GREGOR MACTAGGART, LIAM DURKIN AND JACI HICKEN
THOUSANDS of people across the Latrobe Valley paid their respects at Anzac Day dawn services.
Foggy, cool conditions did not stop a crowd of about 1000 from turning out at the Traralgon cenotaph.
A lone piper, standing high on the Traralgon Courthouse set the scene as people young and old stood silent.
Lachlan Wilson played The Last Post before Traralgon RSL president Ron Culliver delivered a stirring rendition of The Ode of Remembrance.
“They shall grow not old, as we that are left grow old;
“Age shall not weary them, nor the years condemn.
“At the going down of the sun and in the morning
“We will remember them.”
Lest we forget.
The only sour note was the revelation by officials at the end of the service that the Traralgon RSL was burgled just hours before, an ordinary act on the eve of such an important day to this country.
A still calm morning with temperatures of nine degrees greeted the nearly 500 attendees at the Morwell RSL’s dawn service.
Vicki Burgess, one of the Morwell RSL volunteers, handed out poppies to many of the people waiting for the service to begin.
In his address, Morwell RSL president Major Wayne Hutchison (retired) reminded all those in attendance that they were there to “recall those that had served in the war”.
Listing all the fronts that Australia had served on Maj Hutchison remarked that “all that served have the grateful thanks of a nation”, 107 years since the landing on the benches of Gallipoli peninsula.
As the recitation to fallen servicemen and women was read, the sound of magpies rang out across the silent Morwell sky.
The Grieve family, Georgia, Ashlee and Jacqui came to pay their respects to past soldiers, laying a poppy at the cenotaph.
At the conclusion of the service, everyone was invited inside the Morwell RSL for a Gunfire breakfast, with around 250 people joining in the community get-together.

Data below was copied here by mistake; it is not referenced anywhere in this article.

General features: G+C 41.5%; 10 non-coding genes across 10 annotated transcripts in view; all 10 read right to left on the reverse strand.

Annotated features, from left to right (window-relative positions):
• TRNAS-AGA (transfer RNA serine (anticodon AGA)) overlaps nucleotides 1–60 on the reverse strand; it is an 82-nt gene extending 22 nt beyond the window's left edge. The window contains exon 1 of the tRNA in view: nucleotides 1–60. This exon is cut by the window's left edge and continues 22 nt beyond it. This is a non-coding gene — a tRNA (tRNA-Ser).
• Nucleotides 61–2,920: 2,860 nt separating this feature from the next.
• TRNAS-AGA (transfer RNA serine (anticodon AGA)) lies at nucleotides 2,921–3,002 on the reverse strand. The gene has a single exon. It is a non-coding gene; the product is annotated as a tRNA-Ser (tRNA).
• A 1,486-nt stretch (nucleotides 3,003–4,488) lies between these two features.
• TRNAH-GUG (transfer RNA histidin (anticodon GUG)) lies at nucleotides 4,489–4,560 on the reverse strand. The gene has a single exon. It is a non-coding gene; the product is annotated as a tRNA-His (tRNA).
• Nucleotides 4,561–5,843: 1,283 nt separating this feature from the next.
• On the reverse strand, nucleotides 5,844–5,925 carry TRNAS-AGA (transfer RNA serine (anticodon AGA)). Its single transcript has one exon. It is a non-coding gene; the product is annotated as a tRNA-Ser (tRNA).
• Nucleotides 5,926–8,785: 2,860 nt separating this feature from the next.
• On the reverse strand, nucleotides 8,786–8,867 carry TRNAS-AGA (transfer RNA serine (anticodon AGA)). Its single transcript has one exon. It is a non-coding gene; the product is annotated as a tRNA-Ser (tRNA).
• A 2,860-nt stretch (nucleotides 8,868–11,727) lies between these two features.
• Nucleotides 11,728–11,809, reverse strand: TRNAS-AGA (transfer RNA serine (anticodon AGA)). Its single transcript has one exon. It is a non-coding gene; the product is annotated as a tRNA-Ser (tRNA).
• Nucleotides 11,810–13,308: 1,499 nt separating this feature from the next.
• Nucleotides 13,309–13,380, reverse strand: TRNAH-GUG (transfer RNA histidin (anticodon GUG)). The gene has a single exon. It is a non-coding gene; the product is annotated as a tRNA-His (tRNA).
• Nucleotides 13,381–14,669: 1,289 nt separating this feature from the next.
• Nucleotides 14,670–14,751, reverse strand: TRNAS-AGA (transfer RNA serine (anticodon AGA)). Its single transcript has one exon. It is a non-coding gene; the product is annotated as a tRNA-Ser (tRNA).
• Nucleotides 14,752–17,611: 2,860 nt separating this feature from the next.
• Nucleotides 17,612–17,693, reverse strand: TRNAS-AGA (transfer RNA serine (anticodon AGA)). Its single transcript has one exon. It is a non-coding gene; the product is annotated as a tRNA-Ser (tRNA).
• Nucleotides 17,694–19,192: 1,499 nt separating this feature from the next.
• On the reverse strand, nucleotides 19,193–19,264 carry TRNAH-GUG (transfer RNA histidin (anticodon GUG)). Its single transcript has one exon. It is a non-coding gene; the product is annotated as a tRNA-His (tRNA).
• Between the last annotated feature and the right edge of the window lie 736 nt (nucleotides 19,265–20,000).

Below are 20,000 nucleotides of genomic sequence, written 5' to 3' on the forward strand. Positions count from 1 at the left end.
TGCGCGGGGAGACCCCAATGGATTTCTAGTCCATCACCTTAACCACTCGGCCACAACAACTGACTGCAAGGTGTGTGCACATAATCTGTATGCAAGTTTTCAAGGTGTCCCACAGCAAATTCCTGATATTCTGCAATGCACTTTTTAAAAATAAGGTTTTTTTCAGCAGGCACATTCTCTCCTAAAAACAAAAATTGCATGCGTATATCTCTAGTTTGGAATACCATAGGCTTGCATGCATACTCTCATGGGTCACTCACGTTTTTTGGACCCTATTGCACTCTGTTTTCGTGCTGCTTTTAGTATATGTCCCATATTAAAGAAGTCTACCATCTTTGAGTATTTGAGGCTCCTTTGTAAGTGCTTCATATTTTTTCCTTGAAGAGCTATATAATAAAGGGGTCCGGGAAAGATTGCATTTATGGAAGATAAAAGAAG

The Harris family had come along to pay their respect to the generations that have served.
George Harris, National Service and Army Reserve, his sons Brian Harris, Army Reserve, Peter Harris, Army Reserve and East Timor and grandson Tim Harris, regular Army serving in Afghanistan were all in attendance along with members of their families.
George remarked that his father, Richard Harris had also served in the Territorial forces in the British Army in World War II, making Tim the fourth generation who had joined the army and served his country.
Moe RSL conducted its dawn service, with around 80 people making their way to the cenotaph in Albert Street.
RSL president Steve Mayes led proceedings, while his predecessor, immediate past president Ian Caines laid a wreath to remember the fallen.
Local groups were represented, with SES, scouts and the Ladies Auxillary.
Mr Mayes said it great to be able to once again commemorate Anzac Day with everyone involved, after services in the last two years were heavily restricted and some sections, such as the post Dawn Service breakfast, closed to the public.
“It is fantastic, really good to have them back,” he said.
“With the easing of restrictions last week we had to rejig the whole thing, but it has gone well.”
As with any year, people young and old know the importance of Anzac Day, something Mr Mayes said was vital to see continue.
“I think it is great to see the kids here, Anzac spirit will never die as long as we have kids that are involved,” he said.
“It is 60 years since the first contingent of army advisors went into South Vietnam, over that 10 year period to 1972 there was 7672 personnel.”